Sam Bankman-Fried Addresses Withdrawals, FTX Collapse in Newly Released Audio Interview
The FTX founder said he unpaused Bahamian FTX withdrawals to “appease” local customers and added his lawyers to the groups of people he said can “go f**k themselves.”
Sam Bankman-Fried’s crypto empire blew up in spectacular fashion at the beginning of this month, and questions continue to swirl around the motives and mechanics that caused crypto exchange FTX and its sister company, Alameda Research, to collapse.
Among the more unprecedented elements of the FTX saga has been the fact that Bankman-Fried, who was raised by two lawyers, can’t seem to keep his mouth shut despite mounting legal threats.
After cryptic tweet threads and a viral DM exchange with a Vox reporter in which he said “f**k regulators” and admitted that his philanthropic identity was largely manufactured for PR reasons, Bankman-Fried’s actual voice is being heard for the first time post-FTX collapse with newly released audio from Tiffany Fong – a crypto investor-turned-whistleblower who initially gained attention for leaking audio that showed Celsius Network, the now-bankrupt crypto lending platform, planned to use a cynical “crypto-based solution” to repay users of its Earn Lending platform.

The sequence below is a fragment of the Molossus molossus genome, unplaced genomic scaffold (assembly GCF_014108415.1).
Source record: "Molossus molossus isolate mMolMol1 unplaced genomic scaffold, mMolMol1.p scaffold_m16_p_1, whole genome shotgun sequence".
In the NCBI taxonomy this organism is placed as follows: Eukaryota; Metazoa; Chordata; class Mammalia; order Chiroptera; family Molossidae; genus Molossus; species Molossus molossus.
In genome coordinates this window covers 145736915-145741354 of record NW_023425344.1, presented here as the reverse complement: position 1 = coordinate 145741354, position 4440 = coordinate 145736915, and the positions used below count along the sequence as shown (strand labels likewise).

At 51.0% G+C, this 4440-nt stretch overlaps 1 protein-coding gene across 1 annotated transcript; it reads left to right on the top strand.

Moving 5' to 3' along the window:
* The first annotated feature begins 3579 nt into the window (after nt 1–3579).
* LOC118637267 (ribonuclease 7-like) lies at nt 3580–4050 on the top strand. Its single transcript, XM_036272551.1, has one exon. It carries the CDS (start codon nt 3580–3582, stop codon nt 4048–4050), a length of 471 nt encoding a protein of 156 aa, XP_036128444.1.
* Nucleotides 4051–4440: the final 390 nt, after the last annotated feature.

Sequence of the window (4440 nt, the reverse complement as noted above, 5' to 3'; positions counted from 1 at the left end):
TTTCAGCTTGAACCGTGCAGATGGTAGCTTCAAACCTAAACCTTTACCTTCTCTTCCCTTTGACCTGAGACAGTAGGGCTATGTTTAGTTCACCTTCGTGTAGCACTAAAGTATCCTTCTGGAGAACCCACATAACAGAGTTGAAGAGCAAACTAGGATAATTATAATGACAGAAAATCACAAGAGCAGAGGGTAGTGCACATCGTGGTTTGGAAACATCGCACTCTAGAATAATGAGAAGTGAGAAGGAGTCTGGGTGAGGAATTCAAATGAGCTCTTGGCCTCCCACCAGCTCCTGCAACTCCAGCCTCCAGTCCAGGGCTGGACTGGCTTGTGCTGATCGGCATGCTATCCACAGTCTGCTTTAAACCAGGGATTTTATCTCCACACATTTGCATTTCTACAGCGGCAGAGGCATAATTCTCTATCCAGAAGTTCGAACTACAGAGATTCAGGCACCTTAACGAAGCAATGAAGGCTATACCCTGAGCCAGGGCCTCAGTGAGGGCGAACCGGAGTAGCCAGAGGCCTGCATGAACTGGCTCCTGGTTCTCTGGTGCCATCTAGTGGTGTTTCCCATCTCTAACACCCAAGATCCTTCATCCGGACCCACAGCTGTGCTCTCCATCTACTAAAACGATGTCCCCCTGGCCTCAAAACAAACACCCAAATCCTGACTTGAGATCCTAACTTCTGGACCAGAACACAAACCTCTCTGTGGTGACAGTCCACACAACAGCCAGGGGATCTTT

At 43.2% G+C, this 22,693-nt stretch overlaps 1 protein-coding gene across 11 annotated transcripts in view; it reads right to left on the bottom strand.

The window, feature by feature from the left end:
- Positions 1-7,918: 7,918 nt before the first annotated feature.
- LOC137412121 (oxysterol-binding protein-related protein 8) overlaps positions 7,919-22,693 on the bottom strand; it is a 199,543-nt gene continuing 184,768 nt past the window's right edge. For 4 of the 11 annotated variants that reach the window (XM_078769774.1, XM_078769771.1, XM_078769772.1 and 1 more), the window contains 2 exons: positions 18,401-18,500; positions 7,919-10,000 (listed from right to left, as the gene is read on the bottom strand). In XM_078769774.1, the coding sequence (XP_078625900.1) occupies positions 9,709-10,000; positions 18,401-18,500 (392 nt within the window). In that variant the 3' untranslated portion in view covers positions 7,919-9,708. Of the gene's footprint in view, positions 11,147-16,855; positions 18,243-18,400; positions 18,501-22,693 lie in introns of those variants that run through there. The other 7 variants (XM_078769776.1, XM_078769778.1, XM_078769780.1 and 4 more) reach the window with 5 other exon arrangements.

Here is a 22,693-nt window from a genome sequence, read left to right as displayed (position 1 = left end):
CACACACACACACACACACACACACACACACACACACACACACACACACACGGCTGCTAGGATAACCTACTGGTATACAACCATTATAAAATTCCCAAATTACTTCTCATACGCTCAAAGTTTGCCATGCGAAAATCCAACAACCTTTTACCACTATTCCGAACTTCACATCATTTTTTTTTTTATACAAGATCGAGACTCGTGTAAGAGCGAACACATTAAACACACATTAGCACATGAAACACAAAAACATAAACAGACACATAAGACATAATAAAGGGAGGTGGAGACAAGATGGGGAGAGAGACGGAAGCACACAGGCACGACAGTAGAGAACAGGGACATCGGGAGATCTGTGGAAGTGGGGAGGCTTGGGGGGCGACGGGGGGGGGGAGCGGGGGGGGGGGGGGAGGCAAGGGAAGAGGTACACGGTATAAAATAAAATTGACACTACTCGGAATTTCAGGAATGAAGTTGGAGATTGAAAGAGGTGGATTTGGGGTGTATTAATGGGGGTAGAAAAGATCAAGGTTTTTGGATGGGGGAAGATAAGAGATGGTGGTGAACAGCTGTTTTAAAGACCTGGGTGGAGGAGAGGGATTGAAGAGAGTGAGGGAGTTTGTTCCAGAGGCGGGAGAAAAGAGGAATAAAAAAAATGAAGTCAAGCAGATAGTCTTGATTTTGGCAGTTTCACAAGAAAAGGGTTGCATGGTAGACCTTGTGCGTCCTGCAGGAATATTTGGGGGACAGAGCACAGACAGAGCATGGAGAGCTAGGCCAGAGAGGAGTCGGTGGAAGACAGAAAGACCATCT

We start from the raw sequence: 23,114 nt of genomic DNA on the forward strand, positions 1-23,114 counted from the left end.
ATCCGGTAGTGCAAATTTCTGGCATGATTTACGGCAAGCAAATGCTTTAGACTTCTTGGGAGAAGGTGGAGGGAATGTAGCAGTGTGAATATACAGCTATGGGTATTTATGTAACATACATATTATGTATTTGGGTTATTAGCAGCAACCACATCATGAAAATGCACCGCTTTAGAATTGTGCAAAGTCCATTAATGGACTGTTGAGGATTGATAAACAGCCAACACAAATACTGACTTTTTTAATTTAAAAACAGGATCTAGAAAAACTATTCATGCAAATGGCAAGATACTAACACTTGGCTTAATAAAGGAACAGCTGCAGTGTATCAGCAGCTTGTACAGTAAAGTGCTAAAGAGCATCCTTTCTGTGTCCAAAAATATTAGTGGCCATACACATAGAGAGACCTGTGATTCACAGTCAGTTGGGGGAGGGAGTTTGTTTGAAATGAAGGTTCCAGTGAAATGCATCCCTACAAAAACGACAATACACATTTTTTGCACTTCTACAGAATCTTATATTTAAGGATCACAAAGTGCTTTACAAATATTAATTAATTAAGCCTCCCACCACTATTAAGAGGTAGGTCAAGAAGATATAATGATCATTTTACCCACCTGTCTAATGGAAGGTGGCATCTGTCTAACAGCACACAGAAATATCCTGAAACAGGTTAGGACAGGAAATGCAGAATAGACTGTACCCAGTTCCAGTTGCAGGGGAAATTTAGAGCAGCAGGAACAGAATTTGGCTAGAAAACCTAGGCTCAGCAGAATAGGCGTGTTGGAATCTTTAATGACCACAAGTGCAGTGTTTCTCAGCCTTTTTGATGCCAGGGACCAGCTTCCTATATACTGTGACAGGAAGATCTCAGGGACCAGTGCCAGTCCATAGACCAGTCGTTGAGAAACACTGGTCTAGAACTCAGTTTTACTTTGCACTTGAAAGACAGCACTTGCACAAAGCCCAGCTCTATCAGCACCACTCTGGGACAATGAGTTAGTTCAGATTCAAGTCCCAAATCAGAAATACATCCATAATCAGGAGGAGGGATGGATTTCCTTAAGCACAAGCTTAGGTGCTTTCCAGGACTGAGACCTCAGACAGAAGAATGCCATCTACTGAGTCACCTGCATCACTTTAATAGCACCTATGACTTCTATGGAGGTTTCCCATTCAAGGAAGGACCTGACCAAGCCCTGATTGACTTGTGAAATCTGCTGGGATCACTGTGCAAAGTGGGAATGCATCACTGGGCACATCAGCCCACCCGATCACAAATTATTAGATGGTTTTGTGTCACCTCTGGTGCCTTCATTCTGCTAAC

In a phone call with Fong on Nov. 16 – several days after FTX filed for bankruptcy protection – Bankman-Fried rehashed many of the same defenses and rationalizations for his behavior that he had shared previously in other places to explain what went wrong. In general, Bankman-Fried’s defense was (and continues to be) that he greatly mistook how leveraged he was.
Read more: The FTX Downfall: Full Coverage
This explanation is wholly unsatisfying given that it fails to address precisely how FTX and Alameda misappropriated billions of dollars in FTX user deposits.
“You don’t get into a situation like I got in if you make all the right decisions,” Bankman-Fried admitted once again.
Unsurprisingly, Bankman-Fried’s lawyers were unhappy with his decision to speak out in the early days of the FTX fiasco.
“You have to promise that you never, ever, ever say you f**ked up again,” Bankman-Fried said his lawyers told him. “I told them to go f**k themselves.”
On the call, Bankman-Fried provided some context around why he – for a brief time after pausing the FTX platform – reopened withdrawals just for residents of the Bahamas, where Bankman-Fried and FTX are based.